Thursday, 21 October 2010

Cuts: This is just the begining

So we have now had the Comprehensive Spending Review. Gideon has swung his axe - with half a million public service workers set to lose their jobs and perhaps another half a million jobs at risk in the private sector. There has been an interesting game going on in the media, trying to pin down just who exactly is responsible for the position the UK now finds itself in.

The Coalition tells us it was all Labour's fault; they were profligate with public money during a boom. Labour on the other hand, say that the Tories are cutting for ideological reasons; they want a smaller state and are making the cuts for this reason alone. The Trade Unions say that this mess was caused by the banks; the banks created this crisis and it is public service workers who are paying the price.

For the state to do something it needs money and therefore must raise taxes. Historically, governments have been able to gather slightly less than 40% of the Gross Domestic Product (GDP). Conservative, as well as Labour governments have tried to increase this tax yield from time to time without success. They ultimately failed due to tax revenues reducing during recessions. Government spending over this period has been generally slightly higher than 40 % of GDP, and during Gordon Brown’s tenure, this rose to 48% of GDP. Some of this rise is directly due to the recession and some the ‘stimulus package’, introduced as an emergency measure to stop this recession spiralling into a depression. If we ignore this spending, there is still a 6% difference between what the government raises and what it spends, known as the ‘structural deficit’. This does not include PFIs or the bank bailouts, which are conveniently not on the government’s books.

There is a valid argument that Labour needed to run this structural deficit to repair the public services and infrastructure following 18 years of Thatcherite neglect. How well Labour spent its money is a contentious issue. Sir Philip Green’s review of government spending makes for interesting reading, and his conclusion that there was extravagant waste is supported by a decade of Private Eye articles.

There is a much deeper problem facing public services and government spending in the UK, which politicians have occasionally mentioned over the last 20 years, but have failed to properly address. We have an ageing population. The generation of ‘Baby Boomers’ are now approaching retirement and collecting their state pensions. As they leave work taxes will fall and government spending will rise. If we are to keep our pensioners out of poverty, then we will have to pay an ever larger slice of tax revenue on the state pension. This will mean that governments will have to do much less in other areas or take a lot more in taxes from a smaller working population.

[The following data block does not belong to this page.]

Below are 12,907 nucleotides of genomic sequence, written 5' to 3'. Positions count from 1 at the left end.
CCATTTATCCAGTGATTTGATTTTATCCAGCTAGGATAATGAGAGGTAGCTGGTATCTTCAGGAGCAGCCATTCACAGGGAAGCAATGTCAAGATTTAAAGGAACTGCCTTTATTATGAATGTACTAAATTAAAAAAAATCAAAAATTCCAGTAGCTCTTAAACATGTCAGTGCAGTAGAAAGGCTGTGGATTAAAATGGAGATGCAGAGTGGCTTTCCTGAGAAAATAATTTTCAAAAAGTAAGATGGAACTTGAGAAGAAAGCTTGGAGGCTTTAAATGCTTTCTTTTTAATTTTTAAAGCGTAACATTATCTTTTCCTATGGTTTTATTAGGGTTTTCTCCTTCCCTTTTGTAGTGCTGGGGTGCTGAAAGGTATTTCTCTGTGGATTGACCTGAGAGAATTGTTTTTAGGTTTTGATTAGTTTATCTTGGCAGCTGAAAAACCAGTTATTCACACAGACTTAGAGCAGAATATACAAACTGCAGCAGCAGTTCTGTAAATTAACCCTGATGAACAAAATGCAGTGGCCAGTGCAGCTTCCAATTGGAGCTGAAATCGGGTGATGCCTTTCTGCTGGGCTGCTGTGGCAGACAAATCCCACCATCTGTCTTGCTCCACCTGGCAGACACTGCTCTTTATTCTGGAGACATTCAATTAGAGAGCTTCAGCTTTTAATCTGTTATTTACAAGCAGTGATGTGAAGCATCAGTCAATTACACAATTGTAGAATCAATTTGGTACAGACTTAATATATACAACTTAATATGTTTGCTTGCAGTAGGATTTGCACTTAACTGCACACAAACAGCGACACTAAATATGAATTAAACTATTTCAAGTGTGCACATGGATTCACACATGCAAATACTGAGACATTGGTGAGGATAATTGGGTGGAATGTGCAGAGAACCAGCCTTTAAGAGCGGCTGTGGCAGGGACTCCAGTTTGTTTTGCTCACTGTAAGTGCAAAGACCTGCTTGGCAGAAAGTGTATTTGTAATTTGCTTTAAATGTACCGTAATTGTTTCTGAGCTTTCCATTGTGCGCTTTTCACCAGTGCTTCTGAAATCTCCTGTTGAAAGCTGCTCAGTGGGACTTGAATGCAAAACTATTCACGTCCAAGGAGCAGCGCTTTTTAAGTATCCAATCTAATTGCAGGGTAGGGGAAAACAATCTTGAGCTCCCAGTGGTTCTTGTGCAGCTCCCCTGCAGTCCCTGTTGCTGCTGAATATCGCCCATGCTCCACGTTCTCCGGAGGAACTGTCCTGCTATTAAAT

What we have come to expect as the Welfare State has been facing this impasse from almost its creation, yet repeated governments have not faced the issue. I was taught about greying populations in a GCSE geography lesson in 1993, with all its obvious economic implications. It is perhaps the greatest weakness of democracy that politicians will always follow the path of least resistance. You don’t get many votes telling people the truth, asking for more money or reducing benefits. The politicians and the voters have instead thought only in the short term, preferring tax cuts and empty rhetoric about world class public services full of consumer choice.

The banking crisis was the trigger, but it is not as the unions are arguing, the cause of this mess. Blame lies with successive governments who have failed to reasonably prepare for an easily predicted problem. They were aided and abetted by a generation who have taken from the Welfare State, without adequately paying towards its sustainability. Their children and their grandchildren will have to pay higher taxes for inferior public services.

This spending review is merely the tip of the iceberg. The state will be reduced and the UK population is going to have a bleak few decades to endure. Many Tories will take pleasure in shrinking the size of the state, but where are the other options? They will probably go too far, too quickly, and we will need to be vigilant in protecting the most vulnerable in society and the most cherished of our public services. It is certainly unlikely to be fair and we are definitely not all in this together – however there seems to be few viable alternatives available.

1 comment:

  1. I think the pension timebomb goes back to one fundamental mistake that was made when the state pension was first introduced, if only it had been stated as 'you will get a pension for the last x% of your natural life' rather than 'from the age of', then we wouldn't have been in this situation. I'm shocked that we still haven't moved to a system based on percentage of life expectancy, surely introducing this for people just starting their working lives makes sense?